And to ensure university is affordable to all students from all backgrounds, we’ll increase the maintenance loan available to £8,200 – the highest amount of support ever provided.
To ensure our university system is sustainable, we’ll consult on freezing the loan repayment threshold for five years – and we’ll link the student fee cap to inflation for those institutions that can show they offer high-quality teaching.
And we’ll open the whole sector to new entrants who can deliver the highest standards.
It’s a major set of reforms to make sure Britain continues to have the best universities in the world. It is fair to students.
Fair to taxpayers.
And vital to secure our long term economic future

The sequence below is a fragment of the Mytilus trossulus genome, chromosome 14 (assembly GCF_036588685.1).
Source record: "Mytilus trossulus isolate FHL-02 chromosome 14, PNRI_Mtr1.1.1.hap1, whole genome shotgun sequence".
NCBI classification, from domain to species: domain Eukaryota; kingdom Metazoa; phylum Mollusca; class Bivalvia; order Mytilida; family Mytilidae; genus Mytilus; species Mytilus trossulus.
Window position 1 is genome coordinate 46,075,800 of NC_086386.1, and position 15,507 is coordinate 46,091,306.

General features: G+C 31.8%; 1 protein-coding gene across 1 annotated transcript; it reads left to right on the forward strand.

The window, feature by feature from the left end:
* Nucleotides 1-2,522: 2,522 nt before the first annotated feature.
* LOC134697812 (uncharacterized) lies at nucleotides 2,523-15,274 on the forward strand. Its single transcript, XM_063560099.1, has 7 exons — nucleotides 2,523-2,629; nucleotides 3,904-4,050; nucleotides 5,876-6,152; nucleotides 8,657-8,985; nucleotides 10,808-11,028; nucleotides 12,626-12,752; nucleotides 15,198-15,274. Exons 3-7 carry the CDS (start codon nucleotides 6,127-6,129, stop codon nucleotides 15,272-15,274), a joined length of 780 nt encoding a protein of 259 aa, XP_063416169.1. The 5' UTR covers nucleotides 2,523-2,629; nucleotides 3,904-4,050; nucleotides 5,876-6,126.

Mr Deputy Speaker, Britain’s weak productivity is also driven by the fact that too much of our economic strength is concentrated in this capital city.
This is unhealthy and unproductive, and we must achieve a better settlement for the future.
Not by pulling London down.
One of the first pieces of advice I received in the Treasury was to cancel the plan for the Crick Institute, Tate Modern extension and Crossrail – but I rejected that advice, because I’ve always believed it’s to our nation’s great advantage that we have one of the world’s great capitals.
Now we’re working with the Mayor on what this city will need in the future, with projects like Crossrail 2 and the exciting development of the Olympic village.
But what really drives this government, is building up other parts of our United Kingdom, as a balance to London’s strength.
For Scotland, we’re now delivering – as promised – major devolution of tax and welfare powers.
The Scottish Government will soon have to answer the question; “you’ve got the powers, when are you going to use them?”
In Wales, we are honouring our commitments to a funding floor and to more devolution there – and investing in important new infrastructure like the M4 and the Great Western Line.